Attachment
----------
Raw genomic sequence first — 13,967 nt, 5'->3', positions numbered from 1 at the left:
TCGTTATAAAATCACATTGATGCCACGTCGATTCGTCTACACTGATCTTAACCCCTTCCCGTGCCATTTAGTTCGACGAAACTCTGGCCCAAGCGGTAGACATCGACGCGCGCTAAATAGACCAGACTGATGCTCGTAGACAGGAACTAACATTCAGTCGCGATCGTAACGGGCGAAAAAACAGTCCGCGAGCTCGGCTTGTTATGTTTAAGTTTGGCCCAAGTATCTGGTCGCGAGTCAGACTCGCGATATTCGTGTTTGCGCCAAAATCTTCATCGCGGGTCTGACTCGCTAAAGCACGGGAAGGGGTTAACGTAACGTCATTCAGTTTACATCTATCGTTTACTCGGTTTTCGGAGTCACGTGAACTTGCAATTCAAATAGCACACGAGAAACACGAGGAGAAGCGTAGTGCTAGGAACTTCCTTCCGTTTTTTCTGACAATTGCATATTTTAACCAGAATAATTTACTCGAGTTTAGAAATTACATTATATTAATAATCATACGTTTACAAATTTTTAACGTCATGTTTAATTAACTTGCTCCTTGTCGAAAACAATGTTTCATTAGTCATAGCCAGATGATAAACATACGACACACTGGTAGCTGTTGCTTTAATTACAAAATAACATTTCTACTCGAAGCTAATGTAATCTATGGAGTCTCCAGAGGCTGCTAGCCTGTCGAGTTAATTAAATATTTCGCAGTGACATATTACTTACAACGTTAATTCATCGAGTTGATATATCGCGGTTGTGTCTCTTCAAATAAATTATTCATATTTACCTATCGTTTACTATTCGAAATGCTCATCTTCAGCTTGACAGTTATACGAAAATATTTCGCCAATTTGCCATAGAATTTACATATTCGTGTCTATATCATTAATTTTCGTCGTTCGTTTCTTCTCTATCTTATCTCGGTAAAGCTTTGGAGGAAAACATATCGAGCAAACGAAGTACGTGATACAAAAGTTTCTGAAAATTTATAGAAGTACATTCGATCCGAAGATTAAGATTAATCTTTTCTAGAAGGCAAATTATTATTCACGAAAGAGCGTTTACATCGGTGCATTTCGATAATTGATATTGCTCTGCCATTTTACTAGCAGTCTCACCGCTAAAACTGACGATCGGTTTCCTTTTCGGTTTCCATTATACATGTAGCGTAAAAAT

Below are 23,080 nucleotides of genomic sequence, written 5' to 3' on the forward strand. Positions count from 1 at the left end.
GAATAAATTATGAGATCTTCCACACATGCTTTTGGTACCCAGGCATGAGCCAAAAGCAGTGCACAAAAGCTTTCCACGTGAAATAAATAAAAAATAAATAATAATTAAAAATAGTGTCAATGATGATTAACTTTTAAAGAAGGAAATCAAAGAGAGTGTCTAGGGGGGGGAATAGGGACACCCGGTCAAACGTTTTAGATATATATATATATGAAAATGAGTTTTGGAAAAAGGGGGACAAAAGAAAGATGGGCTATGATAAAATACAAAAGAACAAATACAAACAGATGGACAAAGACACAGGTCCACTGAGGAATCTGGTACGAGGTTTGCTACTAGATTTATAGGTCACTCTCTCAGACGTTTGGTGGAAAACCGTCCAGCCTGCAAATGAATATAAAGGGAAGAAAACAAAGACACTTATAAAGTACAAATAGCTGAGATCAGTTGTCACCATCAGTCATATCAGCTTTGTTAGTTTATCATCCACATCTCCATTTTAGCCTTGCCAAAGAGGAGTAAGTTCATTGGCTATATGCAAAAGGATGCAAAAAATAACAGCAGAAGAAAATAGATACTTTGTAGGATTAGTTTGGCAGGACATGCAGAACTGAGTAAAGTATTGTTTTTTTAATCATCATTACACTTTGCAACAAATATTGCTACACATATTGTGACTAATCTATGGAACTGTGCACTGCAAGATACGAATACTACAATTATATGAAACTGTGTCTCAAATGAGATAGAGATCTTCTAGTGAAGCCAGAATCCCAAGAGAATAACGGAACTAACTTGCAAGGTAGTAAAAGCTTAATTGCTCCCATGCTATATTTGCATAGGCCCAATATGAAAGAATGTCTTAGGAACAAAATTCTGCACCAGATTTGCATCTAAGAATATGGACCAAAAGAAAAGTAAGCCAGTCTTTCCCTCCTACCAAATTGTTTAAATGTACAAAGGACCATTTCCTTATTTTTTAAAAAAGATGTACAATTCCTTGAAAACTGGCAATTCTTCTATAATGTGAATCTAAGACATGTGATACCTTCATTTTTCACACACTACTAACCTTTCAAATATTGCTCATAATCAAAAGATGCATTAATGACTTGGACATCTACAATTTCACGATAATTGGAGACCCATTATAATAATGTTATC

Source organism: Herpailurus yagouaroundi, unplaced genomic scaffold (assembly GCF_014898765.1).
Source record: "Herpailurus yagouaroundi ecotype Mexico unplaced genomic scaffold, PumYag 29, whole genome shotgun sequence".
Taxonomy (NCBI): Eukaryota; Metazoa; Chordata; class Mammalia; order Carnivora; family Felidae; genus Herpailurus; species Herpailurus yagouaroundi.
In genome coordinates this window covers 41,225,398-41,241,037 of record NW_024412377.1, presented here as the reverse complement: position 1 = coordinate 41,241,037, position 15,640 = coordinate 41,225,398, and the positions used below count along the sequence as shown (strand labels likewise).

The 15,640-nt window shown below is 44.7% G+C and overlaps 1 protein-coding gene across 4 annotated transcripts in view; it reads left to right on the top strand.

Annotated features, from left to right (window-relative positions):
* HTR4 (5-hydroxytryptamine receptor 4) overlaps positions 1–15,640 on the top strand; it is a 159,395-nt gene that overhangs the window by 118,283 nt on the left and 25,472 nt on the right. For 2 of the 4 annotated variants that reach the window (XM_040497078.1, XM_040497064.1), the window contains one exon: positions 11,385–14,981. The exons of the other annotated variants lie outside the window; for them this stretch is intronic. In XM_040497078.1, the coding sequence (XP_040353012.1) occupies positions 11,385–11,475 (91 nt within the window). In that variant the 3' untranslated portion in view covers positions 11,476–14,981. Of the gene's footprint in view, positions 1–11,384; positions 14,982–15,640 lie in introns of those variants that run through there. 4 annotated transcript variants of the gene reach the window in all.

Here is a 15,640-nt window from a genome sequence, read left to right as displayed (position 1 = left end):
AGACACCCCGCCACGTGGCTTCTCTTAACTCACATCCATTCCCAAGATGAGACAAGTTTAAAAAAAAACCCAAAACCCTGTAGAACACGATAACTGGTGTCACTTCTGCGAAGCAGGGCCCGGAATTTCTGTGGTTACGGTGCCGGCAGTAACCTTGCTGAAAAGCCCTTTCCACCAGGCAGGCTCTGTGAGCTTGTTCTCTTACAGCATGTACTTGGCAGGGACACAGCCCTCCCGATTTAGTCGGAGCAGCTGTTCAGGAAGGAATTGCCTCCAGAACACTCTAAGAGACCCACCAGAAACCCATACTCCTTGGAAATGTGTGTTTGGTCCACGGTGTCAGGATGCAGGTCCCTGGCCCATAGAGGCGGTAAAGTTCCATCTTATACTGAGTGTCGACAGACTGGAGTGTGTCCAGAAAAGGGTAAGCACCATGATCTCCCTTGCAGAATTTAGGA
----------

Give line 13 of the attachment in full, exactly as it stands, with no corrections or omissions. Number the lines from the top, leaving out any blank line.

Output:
AGACACCCCGCCACGTGGCTTCTCTTAACTCACATCCATTCCCAAGATGAGACAAGTTTAAAAAAAAACCCAAAACCCTGTAGAACACGATAACTGGTGTCACTTCTGCGAAGCAGGGCCCGGAATTTCTGTGGTTACGGTGCCGGCAGTAACCTTGCTGAAAAGCCCTTTCCACCAGGCAGGCTCTGTGAGCTTGTTCTCTTACAGCATGTACTTGGCAGGGACACAGCCCTCCCGATTTAGTCGGAGCAGCTGTTCAGGAAGGAATTGCCTCCAGAACACTCTAAGAGACCCACCAGAAACCCATACTCCTTGGAAATGTGTGTTTGGTCCACGGTGTCAGGATGCAGGTCCCTGGCCCATAGAGGCGGTAAAGTTCCATCTTATACTGAGTGTCGACAGACTGGAGTGTGTCCAGAAAAGGGTAAGCACCATGATCTCCCTTGCAGAATTTAGGA